Augustus Jessopp 1823-1914
The Spirit of Arcadia
Over the years Scarning has been home to a number of prominent figures. One of the most important was Augustus Jessopp. It therefore seems fitting to commemorate the life of a man who achieved much both on a local and national level.
Jessopp arrived in Scarning in 1879, aged fifty-five. He had spent the previous twenty years as Headmaster of the Norwich School, which he transformed from a struggling school of 30 pupils to a modern, highly regarded public school.
His friends believed he would soon tire of rural life. Instead, he became a champion of the poor. In 1902, with the financial backing of a London philanthropist, he presided over the construction of Scarning Village Hall. The hall became a venue for dances, theatrical productions, lectures, concerts and magic lantern shows a popular favourite of the Victorian era.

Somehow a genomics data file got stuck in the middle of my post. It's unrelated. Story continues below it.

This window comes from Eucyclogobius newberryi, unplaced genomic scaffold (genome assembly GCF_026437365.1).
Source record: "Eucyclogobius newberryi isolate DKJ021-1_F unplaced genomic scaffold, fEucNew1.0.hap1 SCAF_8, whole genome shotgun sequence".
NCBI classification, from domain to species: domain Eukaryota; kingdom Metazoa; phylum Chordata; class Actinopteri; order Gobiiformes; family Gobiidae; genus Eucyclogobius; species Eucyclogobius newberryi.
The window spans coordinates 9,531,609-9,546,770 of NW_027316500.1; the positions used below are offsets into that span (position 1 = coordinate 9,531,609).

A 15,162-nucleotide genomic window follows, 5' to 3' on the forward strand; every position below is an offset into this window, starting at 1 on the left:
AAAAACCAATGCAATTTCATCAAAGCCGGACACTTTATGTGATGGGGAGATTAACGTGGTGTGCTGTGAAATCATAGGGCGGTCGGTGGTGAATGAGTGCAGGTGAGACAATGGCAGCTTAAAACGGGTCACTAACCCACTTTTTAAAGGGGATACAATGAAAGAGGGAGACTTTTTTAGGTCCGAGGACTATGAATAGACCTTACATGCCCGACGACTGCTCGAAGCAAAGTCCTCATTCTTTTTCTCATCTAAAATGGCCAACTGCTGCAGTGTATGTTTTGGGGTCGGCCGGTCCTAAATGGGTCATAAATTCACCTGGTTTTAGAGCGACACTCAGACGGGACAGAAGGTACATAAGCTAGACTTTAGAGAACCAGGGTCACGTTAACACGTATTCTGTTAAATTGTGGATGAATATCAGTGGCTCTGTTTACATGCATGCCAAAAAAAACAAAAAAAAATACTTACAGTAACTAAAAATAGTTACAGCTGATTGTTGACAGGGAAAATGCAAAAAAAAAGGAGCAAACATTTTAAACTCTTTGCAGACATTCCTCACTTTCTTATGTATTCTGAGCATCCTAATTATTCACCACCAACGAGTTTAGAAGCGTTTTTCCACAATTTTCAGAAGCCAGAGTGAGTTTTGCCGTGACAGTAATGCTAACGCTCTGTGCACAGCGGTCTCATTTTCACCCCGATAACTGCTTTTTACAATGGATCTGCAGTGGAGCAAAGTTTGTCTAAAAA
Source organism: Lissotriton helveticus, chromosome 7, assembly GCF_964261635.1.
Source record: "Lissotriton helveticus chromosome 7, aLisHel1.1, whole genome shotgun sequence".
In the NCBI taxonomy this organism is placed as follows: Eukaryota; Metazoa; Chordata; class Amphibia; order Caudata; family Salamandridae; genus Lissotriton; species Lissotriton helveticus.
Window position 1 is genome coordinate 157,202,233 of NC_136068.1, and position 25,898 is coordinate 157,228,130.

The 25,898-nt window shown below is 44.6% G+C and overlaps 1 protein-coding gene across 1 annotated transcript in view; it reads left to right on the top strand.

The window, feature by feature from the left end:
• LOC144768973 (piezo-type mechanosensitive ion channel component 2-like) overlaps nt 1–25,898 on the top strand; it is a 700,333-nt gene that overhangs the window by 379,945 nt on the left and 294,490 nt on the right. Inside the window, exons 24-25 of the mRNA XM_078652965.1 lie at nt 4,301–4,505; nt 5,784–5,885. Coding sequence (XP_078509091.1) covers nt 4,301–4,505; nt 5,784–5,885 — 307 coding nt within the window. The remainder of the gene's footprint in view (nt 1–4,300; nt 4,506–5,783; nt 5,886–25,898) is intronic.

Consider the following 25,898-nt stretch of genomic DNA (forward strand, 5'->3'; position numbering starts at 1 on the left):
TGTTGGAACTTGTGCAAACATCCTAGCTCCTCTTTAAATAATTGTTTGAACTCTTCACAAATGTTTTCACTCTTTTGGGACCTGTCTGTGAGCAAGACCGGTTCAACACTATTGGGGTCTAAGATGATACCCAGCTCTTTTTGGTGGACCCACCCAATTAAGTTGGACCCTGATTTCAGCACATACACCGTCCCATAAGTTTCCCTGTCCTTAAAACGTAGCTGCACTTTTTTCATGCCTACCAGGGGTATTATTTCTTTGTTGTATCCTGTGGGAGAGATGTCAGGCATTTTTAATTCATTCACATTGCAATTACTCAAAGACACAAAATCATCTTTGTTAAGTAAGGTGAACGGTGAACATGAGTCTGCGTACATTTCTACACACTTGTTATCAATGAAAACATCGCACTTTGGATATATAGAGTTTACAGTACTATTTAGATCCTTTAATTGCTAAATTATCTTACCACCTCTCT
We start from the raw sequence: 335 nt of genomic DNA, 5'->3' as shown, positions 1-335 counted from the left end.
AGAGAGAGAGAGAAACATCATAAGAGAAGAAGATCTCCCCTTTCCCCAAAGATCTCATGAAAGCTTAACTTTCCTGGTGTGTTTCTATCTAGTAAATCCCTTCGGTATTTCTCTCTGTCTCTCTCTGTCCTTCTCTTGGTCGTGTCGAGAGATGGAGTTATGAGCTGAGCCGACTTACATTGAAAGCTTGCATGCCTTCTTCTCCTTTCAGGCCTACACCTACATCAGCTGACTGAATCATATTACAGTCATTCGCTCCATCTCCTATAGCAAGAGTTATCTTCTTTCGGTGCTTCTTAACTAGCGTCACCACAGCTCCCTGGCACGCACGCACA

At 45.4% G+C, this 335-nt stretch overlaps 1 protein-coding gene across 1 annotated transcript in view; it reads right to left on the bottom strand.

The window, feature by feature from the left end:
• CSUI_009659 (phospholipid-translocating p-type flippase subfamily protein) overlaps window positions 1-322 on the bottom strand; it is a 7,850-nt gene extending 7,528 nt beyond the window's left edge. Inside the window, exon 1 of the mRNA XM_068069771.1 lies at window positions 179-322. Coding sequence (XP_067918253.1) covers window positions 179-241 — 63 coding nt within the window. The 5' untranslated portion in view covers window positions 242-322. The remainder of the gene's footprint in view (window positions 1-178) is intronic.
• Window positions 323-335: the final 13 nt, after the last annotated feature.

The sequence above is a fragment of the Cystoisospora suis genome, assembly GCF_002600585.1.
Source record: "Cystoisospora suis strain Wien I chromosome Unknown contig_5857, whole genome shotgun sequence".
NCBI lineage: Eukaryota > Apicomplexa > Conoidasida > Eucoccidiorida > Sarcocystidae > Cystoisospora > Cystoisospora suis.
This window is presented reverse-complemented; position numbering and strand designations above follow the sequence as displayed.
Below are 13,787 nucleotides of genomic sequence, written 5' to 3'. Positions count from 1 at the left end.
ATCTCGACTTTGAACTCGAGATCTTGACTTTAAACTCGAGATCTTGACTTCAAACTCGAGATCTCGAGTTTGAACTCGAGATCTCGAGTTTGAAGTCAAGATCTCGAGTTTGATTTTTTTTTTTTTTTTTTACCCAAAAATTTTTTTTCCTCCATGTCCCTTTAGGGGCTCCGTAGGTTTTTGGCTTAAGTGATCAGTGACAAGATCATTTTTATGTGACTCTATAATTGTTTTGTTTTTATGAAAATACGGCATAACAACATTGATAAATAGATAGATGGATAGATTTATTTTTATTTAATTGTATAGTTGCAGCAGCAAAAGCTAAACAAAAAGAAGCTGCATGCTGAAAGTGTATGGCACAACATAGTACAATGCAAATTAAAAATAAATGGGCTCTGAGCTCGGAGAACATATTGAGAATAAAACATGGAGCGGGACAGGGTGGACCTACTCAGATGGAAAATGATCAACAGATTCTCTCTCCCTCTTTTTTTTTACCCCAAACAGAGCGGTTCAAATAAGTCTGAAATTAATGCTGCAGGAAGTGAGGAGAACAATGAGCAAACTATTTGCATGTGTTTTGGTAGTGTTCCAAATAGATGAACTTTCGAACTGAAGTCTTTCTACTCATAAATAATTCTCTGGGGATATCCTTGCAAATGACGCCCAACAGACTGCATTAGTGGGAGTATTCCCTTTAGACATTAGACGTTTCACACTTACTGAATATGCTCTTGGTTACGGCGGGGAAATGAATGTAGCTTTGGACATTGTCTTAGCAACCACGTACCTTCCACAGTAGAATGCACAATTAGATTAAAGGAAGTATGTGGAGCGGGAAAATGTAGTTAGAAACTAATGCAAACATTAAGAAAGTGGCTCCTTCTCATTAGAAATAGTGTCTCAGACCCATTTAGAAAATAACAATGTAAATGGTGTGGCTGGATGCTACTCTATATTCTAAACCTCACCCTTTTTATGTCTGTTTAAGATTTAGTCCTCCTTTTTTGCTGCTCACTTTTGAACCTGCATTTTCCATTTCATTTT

Jessopp was also a well-known historian, whose work drew the attention of, amongst others, novelists, Rider Haggard and Rudyard Kipling, author of the Jungle Book. In 1905, after a visit to Scarning with his wife, Kipling presented the Village Hall with forty books for its library.
Gussie, as he was affectionately known, called Scarning his Arcadia. He cherished the view from the ivy-clad windows of the rectory and was frequently to be found walking the lanes and meadows. He founded a village Cricket Club and was a governor of the village school, which on his retirement he presented with a case of South American birds.
In 1902, Jessopp was made Chaplain in Ordinary to King Edward VII. Nine years later, plagued by growing ill health, he resigned the living at Scarning and went to live in Norwich with his niece. He died in February 1914 at a nursing home in Surrey, but his body was brought back to Scarning. He is buried in Scarning churchyard.